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HIST 209 Before First Test

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Queen's University
HIST 209
Peter Campbell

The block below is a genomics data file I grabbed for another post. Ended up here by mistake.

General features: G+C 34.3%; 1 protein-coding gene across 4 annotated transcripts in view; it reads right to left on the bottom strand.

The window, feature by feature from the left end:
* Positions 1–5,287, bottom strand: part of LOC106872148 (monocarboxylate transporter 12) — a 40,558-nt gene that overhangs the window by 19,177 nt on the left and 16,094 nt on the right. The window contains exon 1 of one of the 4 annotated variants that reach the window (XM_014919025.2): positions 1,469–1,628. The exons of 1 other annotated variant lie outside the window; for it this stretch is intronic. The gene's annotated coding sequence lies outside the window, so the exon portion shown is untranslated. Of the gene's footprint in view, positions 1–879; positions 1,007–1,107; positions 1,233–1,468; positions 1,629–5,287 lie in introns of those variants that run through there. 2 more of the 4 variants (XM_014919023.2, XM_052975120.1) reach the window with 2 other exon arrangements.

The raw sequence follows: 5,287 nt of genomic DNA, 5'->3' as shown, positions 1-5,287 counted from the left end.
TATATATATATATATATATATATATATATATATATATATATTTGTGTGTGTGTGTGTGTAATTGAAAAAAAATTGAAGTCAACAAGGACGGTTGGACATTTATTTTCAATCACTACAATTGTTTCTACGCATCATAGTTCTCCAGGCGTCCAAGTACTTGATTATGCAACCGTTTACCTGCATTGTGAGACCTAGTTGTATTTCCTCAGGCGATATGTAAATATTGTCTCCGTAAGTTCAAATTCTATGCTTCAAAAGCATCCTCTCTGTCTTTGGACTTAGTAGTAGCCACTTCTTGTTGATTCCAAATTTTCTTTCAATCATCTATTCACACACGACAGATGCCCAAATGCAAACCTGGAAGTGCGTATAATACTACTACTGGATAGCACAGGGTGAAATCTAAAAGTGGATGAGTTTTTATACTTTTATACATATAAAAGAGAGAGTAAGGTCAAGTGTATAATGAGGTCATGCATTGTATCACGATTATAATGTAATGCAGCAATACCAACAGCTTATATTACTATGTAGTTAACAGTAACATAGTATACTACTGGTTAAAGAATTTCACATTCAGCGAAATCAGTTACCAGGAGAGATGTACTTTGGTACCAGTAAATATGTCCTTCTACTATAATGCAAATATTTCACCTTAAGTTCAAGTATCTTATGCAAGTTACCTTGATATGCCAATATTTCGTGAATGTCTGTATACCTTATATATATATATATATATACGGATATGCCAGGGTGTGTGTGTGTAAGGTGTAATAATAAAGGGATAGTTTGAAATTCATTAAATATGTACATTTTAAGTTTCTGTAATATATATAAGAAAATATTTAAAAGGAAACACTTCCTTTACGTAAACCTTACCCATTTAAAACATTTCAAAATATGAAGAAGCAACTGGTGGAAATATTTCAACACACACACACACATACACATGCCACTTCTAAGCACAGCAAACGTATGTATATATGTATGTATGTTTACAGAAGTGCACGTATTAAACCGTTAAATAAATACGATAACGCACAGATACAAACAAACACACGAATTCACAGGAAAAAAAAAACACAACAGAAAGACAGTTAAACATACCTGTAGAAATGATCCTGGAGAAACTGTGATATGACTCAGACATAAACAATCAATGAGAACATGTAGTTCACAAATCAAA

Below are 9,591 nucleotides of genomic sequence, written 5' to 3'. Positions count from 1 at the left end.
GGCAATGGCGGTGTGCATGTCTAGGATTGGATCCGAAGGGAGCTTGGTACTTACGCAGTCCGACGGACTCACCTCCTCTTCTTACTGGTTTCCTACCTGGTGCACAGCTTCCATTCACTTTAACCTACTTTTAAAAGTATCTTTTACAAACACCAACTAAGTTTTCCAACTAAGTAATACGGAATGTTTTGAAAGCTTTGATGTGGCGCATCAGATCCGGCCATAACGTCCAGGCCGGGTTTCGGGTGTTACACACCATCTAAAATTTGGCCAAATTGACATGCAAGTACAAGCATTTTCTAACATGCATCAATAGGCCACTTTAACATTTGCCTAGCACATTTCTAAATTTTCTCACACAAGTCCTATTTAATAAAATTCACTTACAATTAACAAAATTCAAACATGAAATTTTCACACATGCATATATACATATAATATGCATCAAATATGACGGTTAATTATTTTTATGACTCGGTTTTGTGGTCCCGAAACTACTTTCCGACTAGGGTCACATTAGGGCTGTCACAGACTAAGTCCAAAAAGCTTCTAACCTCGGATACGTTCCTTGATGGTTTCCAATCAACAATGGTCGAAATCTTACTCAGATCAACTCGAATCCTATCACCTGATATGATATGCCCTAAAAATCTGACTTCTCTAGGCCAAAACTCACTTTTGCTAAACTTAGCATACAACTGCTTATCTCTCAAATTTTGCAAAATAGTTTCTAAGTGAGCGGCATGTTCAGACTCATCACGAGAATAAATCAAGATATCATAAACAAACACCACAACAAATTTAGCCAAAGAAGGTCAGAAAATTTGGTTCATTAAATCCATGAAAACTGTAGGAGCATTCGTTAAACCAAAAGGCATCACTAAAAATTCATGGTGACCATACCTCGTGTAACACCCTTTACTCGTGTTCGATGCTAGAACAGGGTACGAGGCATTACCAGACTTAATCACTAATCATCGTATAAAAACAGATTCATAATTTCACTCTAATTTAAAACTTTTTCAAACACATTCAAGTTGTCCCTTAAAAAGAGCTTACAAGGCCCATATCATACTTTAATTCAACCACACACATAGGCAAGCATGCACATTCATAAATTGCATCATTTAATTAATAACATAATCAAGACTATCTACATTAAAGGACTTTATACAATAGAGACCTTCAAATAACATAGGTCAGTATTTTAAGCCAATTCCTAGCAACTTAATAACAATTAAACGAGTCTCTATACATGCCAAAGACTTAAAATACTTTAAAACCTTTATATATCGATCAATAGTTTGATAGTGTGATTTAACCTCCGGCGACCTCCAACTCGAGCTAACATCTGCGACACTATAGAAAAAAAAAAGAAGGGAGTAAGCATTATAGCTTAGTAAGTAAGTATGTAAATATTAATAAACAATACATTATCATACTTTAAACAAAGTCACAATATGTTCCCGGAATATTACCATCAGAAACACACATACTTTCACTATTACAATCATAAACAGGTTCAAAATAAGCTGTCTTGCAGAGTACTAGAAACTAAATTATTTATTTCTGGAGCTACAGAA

HIST 209 – Themes in Canadian History II Professor Peter Campbell Tues Jan 7/12 Intro Thurs Jan 9/14 The American Revolution, Loyalists, and the War of 1812 • History – the study of the past • Historiography – analysis of the way we study the past, how history is studied o How interpretations of events have changed over time • What affects how history is written or made? o Tends to be written by the winners; religion; ideology; language; ethnicity; geography; gender; class; sexual orientation; temporal distance; contemporary issues and their meanings, re-evaluation • Background to the Conquest (master narrative of survival) o 1608 – Founding of Quebec City o 1629 – Kirke brothers capture Quebec City  Possible that New France could have remained in British hands o 1632 – Quebec City returned to France o 1649 – Destruction of Huronia by Iroquois and the martyrdom of Jean de Brebeuf and Gabriel Lalement by the Iroquois, catholic priests who become heroes because of the threat of aboriginal peoples o 1650s-1660s – Iroquois Wars  225-250 French Canadians killed o 1689 – Lachine Massacre, attacked by Iroquois, 24 dead and 70 captured  After, French Canadians see as evidence of terrible native threat  But in 1687, French army had burned thousands of bushels of Iroquois corn • Ignored when talking about French Canadian history o 1690 – War of the League of Augsburg o 1690 – Unsuccessful English attempt to capture Quebec o 1713 – Treaty of Utrecht ends the War of the Spanish Succession; France cedes Acadia, Newfoundland, and Hudson Bay to the British o 1745 – Louisburg falls to the British during the War of the Austrian Succession o 1748 – Louisburg returned to France by the Treaty of Aux-la-Chapelle o 1754 – French and Indian War begins, raids down into New England  “Unofficial war”, in North America the 7 Years War is actually 9 years o 1755 – Deportation of the Acadians begins and continues until 1762  French Canadians in the Maritimes who went to New England, Europe, Louisiana (Cajuns)  Fear that arose after General Bradock’s defeat in the Ohio Valley  Would not swear a new oath of loyalty to Britain, tried to remain neutral • Those who refused to take the oath were deported, ~7000 o 30-35% of the deported died, could not find a place to stay o 1756 – Sever Years’ War begins o 1758 – British capture Louisburg (again) and Fort Frontenac (Kingston) o 1759 – Siege of Quebec, Battle of the Plains of Abraham, surrender of Quebec City  Siege took so long General Wolfe allowed raiding and burning  “” French can now enjoy benefits of British parliament and representation o 1760 – Capitulation of Montreal on Sept 8 o 1763 – Treaty if Paris and Royal Proclamation  Defined new borders of Quebec and Indian territory Tues Jan 14/14 The American Revolution, Loyalists, and the War of 1812 • The focus is on the loyalists and what they represent o Test will have a couple of questions about major historical events and individuals • The Quebec Act, 1774 o Transferred control of the Indian trade in the Ohio and Mississippi region to Quebec o British realized that they must accommodate the French, cannot kick them out  Recognized French civil law and the right to practice Catholicism in Quebec  Frightened American Protestants into believing that the British government was trying to create a hostile Catholic province to their north and west • One of the Intolerable Acts committed by the British • The American Revolution, 1775-83 (The First American Civil War - Bumsted) o The Battle of Lexington and Concord, April 1775 o American troops capture Montreal on Nov 13, 1775 o Americans defeated at the battle of Quebec, Dec 31, 1775 o American retreat, May-June 1776 o Declaration of Independence, 1776 o General Cornwallis surrenders to General George Washington, Yorktown, Virginia, 1781  Militarily, British have lost the war o Beginning of Loyalist exodus from New York, Sept 1782 o Treaty of Paris signed with Great Britain, 1783 o Molly Brant arrived in Kingston, 1783 • Constitutional Act, 1791 o Brought about by arrival of loyalists o Divided Quebec into Upper and Lower Canada o The Act created a bicameral legislature in each province, with a Legislative Council appointed by the governor, and an elected Assembly • Upper Canada, 1791-1812 o American settlers, or the so-called “late Loyalists”, outnumber immigrants from the British Isles by four to one by 1812 o The “oligarchy” running Upper Canada fears the political implications of American immigration, associating American-style democracy with “levelling” and “mob rule” o 1804, Sedition Act made disaffection with the government punishable by exile  Uncertain about loyalty of American settlers, believed many were just looking for land, had no deep political connection with British crown • War of 1812 o President James Madison declares war of Great Britain, June 1812  British had blockaded American ships and taken soldiers, and the expansionist idea (Manifest Destiny, though term did not exist yet)  Country divided, not everyone wanted war, especially not New England o General William Hull surrenders Fort Detroit to British and Indian forces led by General Isaac Brock and Shawnee leader Tecumseh, Aug 1812 o Brock dies during defeat of American forces at the Battle of Queenston Heights, Oct 1812 o Laura Secord took her long walk to warn Lieutenant Fitzgibbon of impending American attack, leading to a British and Indian victory at the Battle of Beaver Dams, June 24, 1813  Fitzgibbon’s Mohawk allies may have already told him the Americans were coming; Laura Secord’s 30km trek likely a myth o General William Henry Harrison defeated the British and their Indian allies at the Battle of the Thames (Moraviantown)  Death of Tecumseh, Oct 1813 o December 1814, Treaty of Ghent formally ends hostilities o American forces under the leadership of Andrew Jackson  Became Democratic president in 1828, defeated the British at the Battle of New Orleans Jan 8, 1815 • This was the most famous battle of the War of 1812, but took place after the war was over (messages travel slow) • The Politics of Loyalism o The “loyalty question” in Upper Canada emerged after the War of 1812 o In Upper Canada, the war distinguished the “loyal” from the “disloyal”  1819, Robert Gourlay banished under Sedition Act o The Canadian oligarchy, known as the Family Compact, was able to appropriate Loyalism in the cause of anti-Americanism and legitimizing their rule  The elite justified repression of political opponents as necessary to the maintenance of order, “social harmony” (Bumsted) o Some black loyalists chose to go back to Africa  Indicates the desperation they faced in Nova Scotia, that they would cross the Atlantic Ocean again • Reading (Shelton, 1965) o Shift in perception of who the loyalists were, from being portrayed as upper- class, male, white, Anglo-Celtic, strongly monarchist and anti-revolutionary, anti- American  Now shown as including poor, women, Aboriginal, African-American – tended to belong to minorities in the regions they came from • “Indians” and “Negroes”- language just starting to change • Does not integrate their experiences into his definition of who the loyalists are o Started by saying the loyalists were non-violent, said evolution over revolution resulted from loyalists o At the end, comes back to basic stereotypes (evolution over revolution, patience over impatient violence), returning to standard readings • Master narratives o Canada as nation of peace-keepers  Americans are the fighters, we are the peace-makers o Peace, order, and good government  As opposed to American-style democracy (read mobocracy) o We are not Americans  Emerged more from war of 1812 than from the loyalists • Characterization of loyalists as anti-American untrue, they are Americans in many respects o Nation of losers  Loyalists lost, made their way to Canada o Survival  Especially in first year, living in tents, life hard for loyalists o Canada as a nation of warriors  Loyalists fought for right to separate nation o Colony to nation o Unity and diversity  A history of multiculturalism, diversity of the loyalists Thurs Jan 16/14 The Rebellions of 1837-38 in Upper Canada • Increasing Partisan Grievances in BNA o Issue of responsible government  In Lower Canada, the Chateau Clique; in Upper Canada, the Family Compact • Too much democracy is a bad thing, must keep British system o Councils not responsible to the assembly • In Lower Canada, those with power are mostly Anglophone  Reformers want to give the elected assembly more power over Councils • Clergy Reserves in Upper Canada sold to pay expenses o Land allocated to Anglican Church o Other groups do not believe money should go to Anglicans o Sedition Act of 1804  Makes banishment the punishment for encouraging disaffection against the government  Prescribes the death sentence for anyone charged under the act who refuses to leave the province o August 1819, banishment of Robert Gourlay  Becomes “a martyr who had been ruthlessly broken by an arrogant oligarchy” • Political Turmoil in BNA and the Move to Violence o Meetings of reformers occur and become increasingly radical  Others think American democracy is wrong, violently break up meetings and intimidate those trying to vote o Patriot Party in Assembly passes 92 Resolutions  92 problems sent to colonial office, comes back in 10 Resolutions denying most of their decisions and takes away power from the Lower Canadian Assembly • Government starting to be seen as illegitimate o 1820, William Lyon Mackenzie arrives in Canada o 1824, Mackenzie founds the Colonial Advocate election of Tory government o 1826, a band of young Tories smashes Mackenzie’s printing press, Types Riot  Mackenzie had been attacking Upper Canada government leaders o 1828, election of Reform government, Mackenzie wins election in York o 1829, Sedition Act repealed o 1830, Tory majority government o 1834, Reform majority government o 1836  January, new lieutenant governor Sir Francis Bond Head arrives in Toronto • Considers Reformers to be “evil disloyal republicans”  May 28, Bond Head dissolves the Assembly and calls a new election, Tories win • Reformers blame their defeat on election corruption • The Rebellion of 1837 o Begins in area around Montreal, Summer and Fall people are resigning from, or being forced out of, the government  People begin to be appointed at local parish meetings, not by British o Fighting not revolutionary; for two months, the Montreal area governed itself  British authority stopped at St Lawrence because no one had power anymore o Colonial government must reassert power, arrest 2 Patriots to put them on trial  Ambushed and freed, army marches into Patriot camp in bad weather (Nov 23) • After 6 hours of fighting, British retreat; Patriots decimated 2 days later o November 15, Mackenzie publishes a proposed constitution for an independent Upper Canada, will rise along with Lower Canada  December 1, Mackenzie issues a circular calling on the people to take up arms • All troops but militia from Upper Canada had been sent to Lower o December 4-5, 500 rebels gather at Montgomery’s Tavern, north of Toronto o December 7, rebels are routed and Montgomery’s Tavern is burned  December 12, massive rising, but as they get ready news about failures and incoming colonial troops quashes it before it happens • The Patriot War and the 1838 Rebellion o Many rebel leaders escape to the US, become very popular  Occupy Navy Island above Niagara Falls, declare the Republic of Upper Canada • British burned the boat used to go back and forth, story greatly embellished, seen as attack on Americans o Americans decide to attack the British o Spring and Summer, filibustering – invading a country without own country’s approval  Number of small invasions, all failures o Secret society, the Patriot Hunters (Frères Chasseurs), based on oaths and ritual  Small fights and invasions, little accomplished (Prescott, Windsor) • Response of the State, How it was Put Down o 53 rebels are tried in the spring  April 12, Samuel Lount and Peter Matthews are hanged  20 rebels are convicted and transported to Australia, 31 are released o June raid results in one rebel hanging, 3 imprisonments, 17 deportations o November, militia repulse a rebel raid in a bloody battle at Prescott o December, raiders cross the Detroit River near Windsor and kill several militiamen  25 rebels killed, Colonel John Prince summarily executes 5  12 rebels from the Windsor and Prescott raids are later hanged • Narratives o Rebellions were good, inspired Durham Report and led to responsible government o Not good or bad, but rise of modern, bureaucratic, capitalist state o Rebellions were great, revolt of the people against the ruling class and system Tues Jan 21/14 Confederation • 1839 o Durham Report published in February o Lord Durham describes the colonies as “two nations warring in the bosom of a single state” and recommends uniting the Canadas o French Canadian nationalists see Durham’s proposal as a poorly disguised attempt to assimilate French Canadians • 1841 – Act of Union o Kingston becomes the capital of the united Canadas o Canada West and Canada East send 42 members each to the united legislature  The population of Canada West is 450,000; East Canada is 650,000 o For the next 10 years, “representation by population” will not be an issue  Equal members despite population differences, but French Canadians underrepresented not seen as an issue • 1842-3 o Robert Baldwin’s Reformers in Canada West develop a working alliance with Louis-Hyppolite Lafontaine’s Reformers in Canada East to control a majority in the Legislature Assembly • 1844-7 o Tories in Canada West and Bleus in Canada East fail to create an alliance able to maintain a majority in the Legislative Assembly • 1848 o Reformers sweep the elections in both Canadas o Baldwin and Lafontaine form the new Executive Council, now effectively a party cabinet  The governor effectively withdraws from domestic politics  Achievement of responsible government • “Colony to Nation” narrative • 1849 o April 25, Governor General Lord Elgin signs the Rebellion Losses Bill  Compensates those whose property was destroyed during the 1837-8 Rebellions • English outrage, majority of destruction was in Lower Canada, see as a reward for treason o April 26, Tory mob burns the Parliament Buildings in Montreal o October 11, Annexation Manifesto is issued  Calls on the citizens of Canada to join the United States • 1851 o Census reveals that the population of Canada West is now greater than the population of Canada East  Now it is a huge injustice, must have rep by pop o Rise of the Clear Grits in Canada West threatens the English-French reform alliance created by Baldwin and Lafontaine  Baldwin and Lafontaine both retire • 1853 o A motion put forward by George Brown and his supporters calling for representation by population is defeated by the French Canadian members and their allies in Canada West o By now, English-speaking conservatives such a John A. Macdonald are moving in the direction of an alliance with moderate English and French speaking liberals  It can be argued that the alliance was more bound together by a common commitment to economic development than by a shared political ideology o Georges-Etienne Cartier emerging as spokesperson for French Canada • 1856 o Macdonald is able to create a coalition of moderates with Bleus of French Canada led by Cartier o George Brown contemplates the creation of a federal union as a way of escaping the political deadlock in his paper The Globe • 1859 o By the spring, George Brown has come to the conclusion that “the establishment of a Canadian federal system is the only remedy for the existing evils” o In November, Brown proposes a plan for a federal union • 1861, American Civil War begins • 1864 o Formation of the Great Coalition of Macdonald’s Conservatives, Cartier’s Bleus, and George Brown’s Grits o September, Charlottetown Conference o October, Quebec Conference  Met for three weeks, an agreement reached for representation by population and peace, order, and good government for the citizens  Constitution to protect rights and interests in all provinces • 1865 o Pro-Confederation government of Leonard Tilley defeated in New Brunswick • 1866 o The Fenians, Irish Americans seeking Ireland’s independence from Great Britain, invade Canada in June  The Fenian menace (real and imagined) is used to argue that uniting the Canadas and the Maritime provinces will make mutual defense possible  In New Brunswick, Leonard Tilley’s pro-Confederation Conservatives ride fear of the Fenians to an election victory o Charles Tupper’s Nova Scotia government votes in favour of Confederation o November, London Conference works out final version of what would become the British North America Act  Macdonald almost burns to death in his hotel room • 1867 o March, Queen Victoria signs the BNAAct into law o Confederation proclaimed on July 1 Thurs Jan 23/14 • Test o 20 multiple choice questions o Last question from Bumsted reading for Tuesday’s class o No questions asking for a specific date, but questions asking what happened in that year Nation Building • 1869-70 – Red River Rebellion (Riel’s first rebellion) o Fight for Metis rights • 1870 – Manitoba joins Confederation out of the Red River Rebellion o Postage stamp province • 1871 – British Colombia joins Confederation o Promised a railroad, negotiates carried out by Cartier • 1873 o PEI joins Confederation o Conservative government resigns due to Pacific Scandal  Macdonald taking large sums of money from railway builders and giving to Conservative Party • 1874 – Liberals under Alexander Mackenzie take office in January o Created RMC, the Secret Ballot, and the Supreme Court of Canada • 1878 – Conservatives return to power • 1878-9 – National Policy o Transcontinental railway, tariff protection, and Western settlement  At the time, only meant tariffs, no evidence that Macdonald thought all three should go together as nation-building plan  Textile industry and farm equipment providers the greatest beneficiaries • 1882 – Conservatives under Macdonald return to power • 1885 o Northwest Rebellion (Riel’s second rebellion for Metis rights and others)  Execution of Louis Riel on Nov 16 • Nationalist reaction in Quebec, elect Liberal Mercier o Until 1958, there are periods where not one Conservative is elected in Quebec federal politics o Completion of the Canadian Pacific Railway (Nov 7 or 11) • 1887 – Macdonald’s Conservatives return to power in federal election • 1891 – death of Sir John A. Macdonald • 1896 – Liberal leader Wilfrid Laurier becomes Canada’s first French Canadian Prime Minister • 1899-1902 – Boer War o French Canadian nationalists do not want to get involved, English Canadian nationalists want to send an army  Laurier’s compromise: Canada sends nearly 5000 volunteers to fight for Britain • 1905 – Provinces of Saskatchewan and Alberta formed out of Northwest Territories • 1906 – creation of Ontario Hydro (symbolizes move towards public utilities) • 1911 o Conservatives under Robert Borden defeat Laurier’s Liberals o Liberal proposal for reciprocity (free trade) with the Americans is defeated • 1914 o Canada and Newfoundland enter the Great War in August, same time as Britain  At beginning, unanimity in House of Commons in support of war effort • French Canadians encouraged to enlist, necessary defense of England and France, would be back in time for Christmas o 30,000 troops cross Atlantic in September, enter the trenches o Passage of the War Measures Act  Allows the federal government to do what it wants in times of war • 1915 o Second Battle of Ypres  Canadian troops endure chlorine gas attack • 1916 o Manitoba first province to give women the right to vote o Battle of the Somme, July 1  Decimation of the Newfoundland Regiment at Beaumont Hamel  720/1000 dead in first day, after whole battle only gained 13km • 1917 o Battle of Vimy Ridge, 9 April 1917  Led by General Arthur Currie • Used elaborate system of tunnels, railway for supplies • Creeping barrage, “Vimy glide” used to slowly move forward  70,000 Canadian troops took ridge in matter of hours, 3598 dead • Greatest success since the start of the war, everything according to plan  Characterized as defining moment in Canadian nationalism • Went in to the war as a colony and emerged as a nation o Nation of warriors in the name of peace o Passchendaele (Third Battle of Ypres), fought in July o August  Military Voters Act gave the vote to all members of the armed forces, regardless of how long they had lived in Canada  Military Service Act invoked Conscription; Conscription Crisis o September, Wartime Elections Act gave the vote to Canadian women who were the wives, widows, sisters, and mothers of servicemen o December 17, 1917 – election of a Unionist government  Included Liberals who joined Conservatives to create the coalition  Wilfrid Laurier and William Lyon Mackenzie King did not join the coalition • 1918 o April, Easter Weekend, troops fired on and killed 4 (or 5) anti-conscription protestors in Quebec City  Quebec was a wasteland for the federal Conservative Party for the next 40 years, until Diefenbaker landslide victory in 1958 o End of the Great War on 11 November o Borden: Canada’s sacrifice in the war must be recognized  Pushed for recognition at the Paris Peace Conference • Opposition came from US, representatives from colonies would strengthen Britain’s position o Borden reminded US that Canada had lost more men because the US had entered later than Canada • Won representation as a power in its own right, and membership in the League of Nations general assembly o Spanish Influenza epidemic  Worldwide, killed as many as or more than the War • 4 conceptions of Canadian identity in this period o Imperial Federation  Based in our allegiance to the British Empire, see themselves as part of a worldwide empire including Australia, South Africa, India, New Zealand, etc.  No contradiction between being Canadian and being British • Identified as colony until the late 1940s o Goldman Smith – Continentalism  Absorption in to the US is the solution • Lines of trade are north-south, acknowledge inevitability o Henri Bourassa – Bicultural Canadian Nationalism  Bicultural, bilingual Canada o Traditional French Canadian Nationalism  Worldview centred on Quebec itself Tues Jan 28/14 TEST The Winnipeg General Strike • September 1918, Trades and Labour Congress in Quebec City o Basic split between labour in the west and in the east, west’s ideas too radical  Radicalization of labour in western Canada, BC and Alberta passing resolutions in favour of worker control of industry and general strike • Step towards industrial unions, all workers in workplace in same union  Men like RB Russell and Dick Johns working to include Eastern Europeans • March, 1919, Western Labour Conference o Decision to create One Big Union of all workers  Not organized until June 1919, during the General Strike o Sends greetings of congratulations to Bolsheviks and pass resolution in favour of the dictatorship of the proletariat • From 1915, number of annual strikes increases every year, peak year in 1920 • May 1, 1919 o Metalworkers and workers in the building trades go on strike o In the following days, the Winnipeg Trades and Labour Council organizes a vote of the remaining unionized workers on launching a general strike  Hello Girls (telephone operators) the first to walk out o Some 11,000 unionized workers vote to support a general strike, with only 500 opposed • May 15, 1919 o Winnipeg unionists, including police officers, fire fighters, telephone and telegraph operators, and deliverymen, go on strike o They are joined by thousands of non-unionized workers  Some 30-35,000 workers are now on strike in a population of 175,000 citizens o In the ensuing days the workers create a strike committee to organize the strikers and to provide essential services o Business leaders see this committee as usurping established authority, and charge it with being the precursor to the creation